If you are in the health care industry, you might be aware of the voluntary cybersecurity guidance issued by Department of Health and Human Services (HHS) for health care industry. This guidance is aptly titled “Health Industry Cybersecurity Practices: Managing Threats and Protecting Patients” (aka HICP), as the key to “protecting patients and their data” is directly dependent on the organization’s ability to “managing threats”.

The letter from HHS Deputy Secretary included in the report explicitly mentions that cyber attacks are especially concerning for health sector, since these attacks can directly threaten not just the security of the systems but also the health and safety of American patients. The report in “Executive Summary” mentions the following:

“Given the increasingly sophisticated and widespread nature of cyber-attacks, the health care industry must make cybersecurity a priority and make the investments needed to protect its patients.”

The complete publication comprises of the following:

The main document covers 5 threats as mentioned below:

The technical volumes detail 10 practices to mitigate these threats, as below:

Some interesting facts mentioned in the report:

The report does an excellent job at explaining the difference between a threat and vulnerability by providing an healthcare analog. For each of the 5 threats covered in the report, details modeled using “Vulnerability → Threat → Practice” model.

Here is a snippet from the report explaining the “Vulnerability → Threat → Practice” model using “Influenza” as a threat:

Let us consider “Ransomware attack” threat to better understand things. One of the “vulnerabilities” that could lead to “ransomware attack” is “Unpatched software” and the recommended practice is “Patch software according to authorized procedures (7.S.A)”. In case you are wondering as to what “(7.S.A)” is? It is basically an index into the 10 cybersecurity practices advocated in the Technical Volumes accompanying the report.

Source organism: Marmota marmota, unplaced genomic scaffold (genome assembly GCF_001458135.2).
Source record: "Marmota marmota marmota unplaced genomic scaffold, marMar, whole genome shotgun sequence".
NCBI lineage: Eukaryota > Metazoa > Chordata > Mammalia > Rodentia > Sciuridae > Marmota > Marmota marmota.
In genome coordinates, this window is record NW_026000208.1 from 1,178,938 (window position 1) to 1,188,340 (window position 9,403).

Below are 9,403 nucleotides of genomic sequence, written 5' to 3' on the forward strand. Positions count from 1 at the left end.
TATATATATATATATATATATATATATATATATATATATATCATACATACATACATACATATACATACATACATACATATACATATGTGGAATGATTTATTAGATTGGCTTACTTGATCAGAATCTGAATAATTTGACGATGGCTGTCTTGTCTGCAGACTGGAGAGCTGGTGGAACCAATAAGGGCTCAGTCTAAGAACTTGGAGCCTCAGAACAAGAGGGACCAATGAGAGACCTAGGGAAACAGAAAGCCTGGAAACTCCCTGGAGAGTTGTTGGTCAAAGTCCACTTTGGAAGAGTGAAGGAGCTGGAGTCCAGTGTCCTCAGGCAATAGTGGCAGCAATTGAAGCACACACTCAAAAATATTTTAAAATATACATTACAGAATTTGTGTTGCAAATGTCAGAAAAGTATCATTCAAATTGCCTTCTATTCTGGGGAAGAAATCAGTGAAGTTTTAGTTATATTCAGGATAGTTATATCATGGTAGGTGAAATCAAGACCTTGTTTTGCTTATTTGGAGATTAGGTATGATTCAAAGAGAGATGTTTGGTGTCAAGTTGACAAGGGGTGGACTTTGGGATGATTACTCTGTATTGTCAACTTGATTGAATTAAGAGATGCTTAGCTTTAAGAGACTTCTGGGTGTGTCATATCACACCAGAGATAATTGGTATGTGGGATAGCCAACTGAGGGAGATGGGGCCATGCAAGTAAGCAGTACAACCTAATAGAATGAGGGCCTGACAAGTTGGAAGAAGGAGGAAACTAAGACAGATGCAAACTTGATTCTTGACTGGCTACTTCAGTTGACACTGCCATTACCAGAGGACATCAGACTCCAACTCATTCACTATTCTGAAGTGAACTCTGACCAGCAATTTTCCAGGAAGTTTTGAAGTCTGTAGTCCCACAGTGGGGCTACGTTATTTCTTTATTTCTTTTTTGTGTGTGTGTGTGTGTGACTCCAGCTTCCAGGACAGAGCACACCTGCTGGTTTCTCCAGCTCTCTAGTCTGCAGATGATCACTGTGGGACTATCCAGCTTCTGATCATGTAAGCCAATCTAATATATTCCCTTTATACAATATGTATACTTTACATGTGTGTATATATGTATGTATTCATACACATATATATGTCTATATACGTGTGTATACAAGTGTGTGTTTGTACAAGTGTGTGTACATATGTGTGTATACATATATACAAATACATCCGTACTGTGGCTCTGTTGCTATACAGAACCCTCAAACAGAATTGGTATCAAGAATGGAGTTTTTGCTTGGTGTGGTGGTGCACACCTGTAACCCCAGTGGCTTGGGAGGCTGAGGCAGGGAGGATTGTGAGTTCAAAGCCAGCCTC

The seventh practice in the Technical Volume refers to “Vulnerability Management”. Here is a snippet of what the “Vulnerability Management” practice implies to small, medium and large organizations:

Small healthcare organization

Medium healthcare organization

Large healthcare organization

ThreatWatch provides effective and superior vulnerability management capabilities which can be leveraged by healthcare organizations to improve their security posture to defend against cyber-attacks. ThreatWatch collects vulnerability intel from numerous sources and performs impact analysis on organization assets to help improve their security posture. ThreatWatch is differentiated from traditional vendors like Rapid7, Tenable, etc. in that we offer:

  1. Machine curated vulnerability intel coupled with zero-touch non-intrusive impact assessment done in near real-time to help reduce the window of compromise and improve security posture.
  2. Pro-active rather than Re-active model for security with no need for periodic scheduled scans.

To know more about our Vulnerability Management as a Managed Service (VMMS), please contact us at: info@threatwatch.io

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